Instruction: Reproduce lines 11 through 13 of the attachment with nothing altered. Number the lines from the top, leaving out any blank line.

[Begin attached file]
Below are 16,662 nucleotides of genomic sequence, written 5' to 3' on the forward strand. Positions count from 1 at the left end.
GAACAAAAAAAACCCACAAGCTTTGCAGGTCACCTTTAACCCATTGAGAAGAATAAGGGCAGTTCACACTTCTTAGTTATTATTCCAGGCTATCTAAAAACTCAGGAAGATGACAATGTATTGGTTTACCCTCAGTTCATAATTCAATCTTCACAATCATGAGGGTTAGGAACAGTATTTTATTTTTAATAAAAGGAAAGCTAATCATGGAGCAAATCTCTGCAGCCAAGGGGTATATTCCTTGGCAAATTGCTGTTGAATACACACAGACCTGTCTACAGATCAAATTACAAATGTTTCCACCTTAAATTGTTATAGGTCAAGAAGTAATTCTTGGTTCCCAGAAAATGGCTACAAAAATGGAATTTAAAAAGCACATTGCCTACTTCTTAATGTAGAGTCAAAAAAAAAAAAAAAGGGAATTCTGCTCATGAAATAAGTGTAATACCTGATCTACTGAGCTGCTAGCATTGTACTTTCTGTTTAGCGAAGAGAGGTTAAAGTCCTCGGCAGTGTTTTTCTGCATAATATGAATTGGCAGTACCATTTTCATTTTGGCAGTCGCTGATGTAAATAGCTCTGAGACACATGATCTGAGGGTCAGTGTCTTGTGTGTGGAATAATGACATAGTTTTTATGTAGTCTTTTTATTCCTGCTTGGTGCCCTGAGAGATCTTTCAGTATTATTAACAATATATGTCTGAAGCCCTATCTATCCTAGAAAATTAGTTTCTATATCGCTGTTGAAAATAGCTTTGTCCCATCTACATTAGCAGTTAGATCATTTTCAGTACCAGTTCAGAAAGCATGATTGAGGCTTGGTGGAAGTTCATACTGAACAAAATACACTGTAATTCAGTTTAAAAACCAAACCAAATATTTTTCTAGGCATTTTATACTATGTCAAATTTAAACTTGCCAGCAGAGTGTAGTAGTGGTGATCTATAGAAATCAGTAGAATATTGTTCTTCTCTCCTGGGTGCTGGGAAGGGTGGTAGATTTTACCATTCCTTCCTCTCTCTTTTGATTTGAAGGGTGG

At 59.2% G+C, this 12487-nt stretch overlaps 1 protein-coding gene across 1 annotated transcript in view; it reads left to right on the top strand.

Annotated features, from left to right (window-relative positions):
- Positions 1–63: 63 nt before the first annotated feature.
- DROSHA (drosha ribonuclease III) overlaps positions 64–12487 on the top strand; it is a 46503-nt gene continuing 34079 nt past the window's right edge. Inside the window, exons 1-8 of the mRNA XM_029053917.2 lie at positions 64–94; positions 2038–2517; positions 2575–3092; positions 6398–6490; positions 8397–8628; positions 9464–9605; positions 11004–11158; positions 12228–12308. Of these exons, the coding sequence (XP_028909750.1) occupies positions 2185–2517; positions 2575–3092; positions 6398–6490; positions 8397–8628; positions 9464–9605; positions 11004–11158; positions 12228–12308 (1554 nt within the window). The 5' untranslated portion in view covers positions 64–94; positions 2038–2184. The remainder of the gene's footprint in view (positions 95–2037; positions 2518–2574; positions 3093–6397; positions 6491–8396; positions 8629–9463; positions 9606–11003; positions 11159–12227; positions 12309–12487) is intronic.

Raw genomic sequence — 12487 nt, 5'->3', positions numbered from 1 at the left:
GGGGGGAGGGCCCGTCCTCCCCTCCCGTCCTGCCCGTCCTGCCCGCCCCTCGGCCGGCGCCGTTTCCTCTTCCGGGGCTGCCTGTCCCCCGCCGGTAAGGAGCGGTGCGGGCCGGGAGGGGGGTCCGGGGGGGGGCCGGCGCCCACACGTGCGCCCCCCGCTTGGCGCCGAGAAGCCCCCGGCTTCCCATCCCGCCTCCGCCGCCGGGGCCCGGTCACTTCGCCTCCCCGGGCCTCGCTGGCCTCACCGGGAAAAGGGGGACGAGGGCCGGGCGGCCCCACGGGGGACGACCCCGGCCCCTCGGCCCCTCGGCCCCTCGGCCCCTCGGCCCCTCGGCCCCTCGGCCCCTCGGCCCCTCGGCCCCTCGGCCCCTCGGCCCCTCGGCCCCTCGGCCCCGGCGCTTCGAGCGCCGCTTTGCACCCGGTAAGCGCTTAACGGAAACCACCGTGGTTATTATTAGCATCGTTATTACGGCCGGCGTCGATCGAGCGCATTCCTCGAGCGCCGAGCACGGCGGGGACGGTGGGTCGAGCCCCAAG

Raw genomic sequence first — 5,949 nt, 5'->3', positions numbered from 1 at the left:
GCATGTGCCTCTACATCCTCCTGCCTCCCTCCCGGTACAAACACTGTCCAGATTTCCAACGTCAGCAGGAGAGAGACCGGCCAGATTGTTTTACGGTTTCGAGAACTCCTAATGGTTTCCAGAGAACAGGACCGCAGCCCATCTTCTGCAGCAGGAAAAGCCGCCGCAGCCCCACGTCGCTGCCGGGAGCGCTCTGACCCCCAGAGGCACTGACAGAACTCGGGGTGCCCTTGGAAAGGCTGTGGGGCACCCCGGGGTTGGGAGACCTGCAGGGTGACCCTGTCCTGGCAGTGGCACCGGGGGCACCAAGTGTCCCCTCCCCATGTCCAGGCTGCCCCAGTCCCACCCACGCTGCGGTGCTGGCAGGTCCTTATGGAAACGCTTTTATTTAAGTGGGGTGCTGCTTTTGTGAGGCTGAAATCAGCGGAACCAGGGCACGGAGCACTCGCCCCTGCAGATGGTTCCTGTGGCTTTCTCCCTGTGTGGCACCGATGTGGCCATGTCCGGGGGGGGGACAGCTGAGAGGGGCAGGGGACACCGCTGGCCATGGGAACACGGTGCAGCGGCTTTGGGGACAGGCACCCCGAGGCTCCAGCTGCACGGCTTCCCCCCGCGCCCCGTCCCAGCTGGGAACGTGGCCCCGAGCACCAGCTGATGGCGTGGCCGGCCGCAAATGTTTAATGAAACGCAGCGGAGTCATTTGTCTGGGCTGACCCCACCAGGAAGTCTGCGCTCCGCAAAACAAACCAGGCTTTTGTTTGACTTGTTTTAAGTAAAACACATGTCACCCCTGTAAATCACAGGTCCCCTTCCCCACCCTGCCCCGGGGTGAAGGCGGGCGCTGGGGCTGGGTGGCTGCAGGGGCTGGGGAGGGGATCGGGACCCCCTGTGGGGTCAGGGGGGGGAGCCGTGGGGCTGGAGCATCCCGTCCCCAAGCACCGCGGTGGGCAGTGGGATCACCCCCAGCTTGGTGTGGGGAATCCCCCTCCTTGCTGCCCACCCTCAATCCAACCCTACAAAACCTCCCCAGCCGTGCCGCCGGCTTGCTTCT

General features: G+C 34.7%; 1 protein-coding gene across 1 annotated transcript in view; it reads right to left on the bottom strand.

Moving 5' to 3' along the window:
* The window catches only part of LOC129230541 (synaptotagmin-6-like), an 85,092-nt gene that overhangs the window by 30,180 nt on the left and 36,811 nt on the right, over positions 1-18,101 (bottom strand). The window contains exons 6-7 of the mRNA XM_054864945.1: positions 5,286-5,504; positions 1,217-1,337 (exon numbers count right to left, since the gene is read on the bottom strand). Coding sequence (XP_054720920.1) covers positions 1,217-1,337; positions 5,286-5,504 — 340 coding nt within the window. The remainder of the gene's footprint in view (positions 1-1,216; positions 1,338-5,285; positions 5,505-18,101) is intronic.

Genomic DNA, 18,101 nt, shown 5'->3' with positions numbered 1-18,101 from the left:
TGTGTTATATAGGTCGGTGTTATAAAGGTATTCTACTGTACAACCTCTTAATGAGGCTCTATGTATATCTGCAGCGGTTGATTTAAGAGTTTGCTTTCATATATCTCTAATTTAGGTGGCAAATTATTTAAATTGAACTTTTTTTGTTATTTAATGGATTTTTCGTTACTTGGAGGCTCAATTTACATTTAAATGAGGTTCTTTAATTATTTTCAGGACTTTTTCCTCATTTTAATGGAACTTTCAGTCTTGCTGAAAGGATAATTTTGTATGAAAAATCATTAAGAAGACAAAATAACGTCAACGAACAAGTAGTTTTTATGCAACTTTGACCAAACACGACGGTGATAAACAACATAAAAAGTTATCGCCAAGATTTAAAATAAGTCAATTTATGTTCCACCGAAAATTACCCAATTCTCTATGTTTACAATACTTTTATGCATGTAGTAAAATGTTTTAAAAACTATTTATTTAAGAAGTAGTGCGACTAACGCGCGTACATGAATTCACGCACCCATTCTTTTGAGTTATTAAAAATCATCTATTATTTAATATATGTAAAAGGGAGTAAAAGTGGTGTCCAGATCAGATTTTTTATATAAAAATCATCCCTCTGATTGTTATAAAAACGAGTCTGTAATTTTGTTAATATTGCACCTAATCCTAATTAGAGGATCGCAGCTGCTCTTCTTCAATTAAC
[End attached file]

General features: G+C 34.7%; 1 protein-coding gene across 1 annotated transcript in view; it reads right to left on the bottom strand.

Moving 5' to 3' along the window:
* The window catches only part of LOC129230541 (synaptotagmin-6-like), an 85,092-nt gene that overhangs the window by 30,180 nt on the left and 36,811 nt on the right, over positions 1-18,101 (bottom strand). The window contains exons 6-7 of the mRNA XM_054864945.1: positions 5,286-5,504; positions 1,217-1,337 (exon numbers count right to left, since the gene is read on the bottom strand). Coding sequence (XP_054720920.1) covers positions 1,217-1,337; positions 5,286-5,504 — 340 coding nt within the window. The remainder of the gene's footprint in view (positions 1-1,216; positions 1,338-5,285; positions 5,505-18,101) is intronic.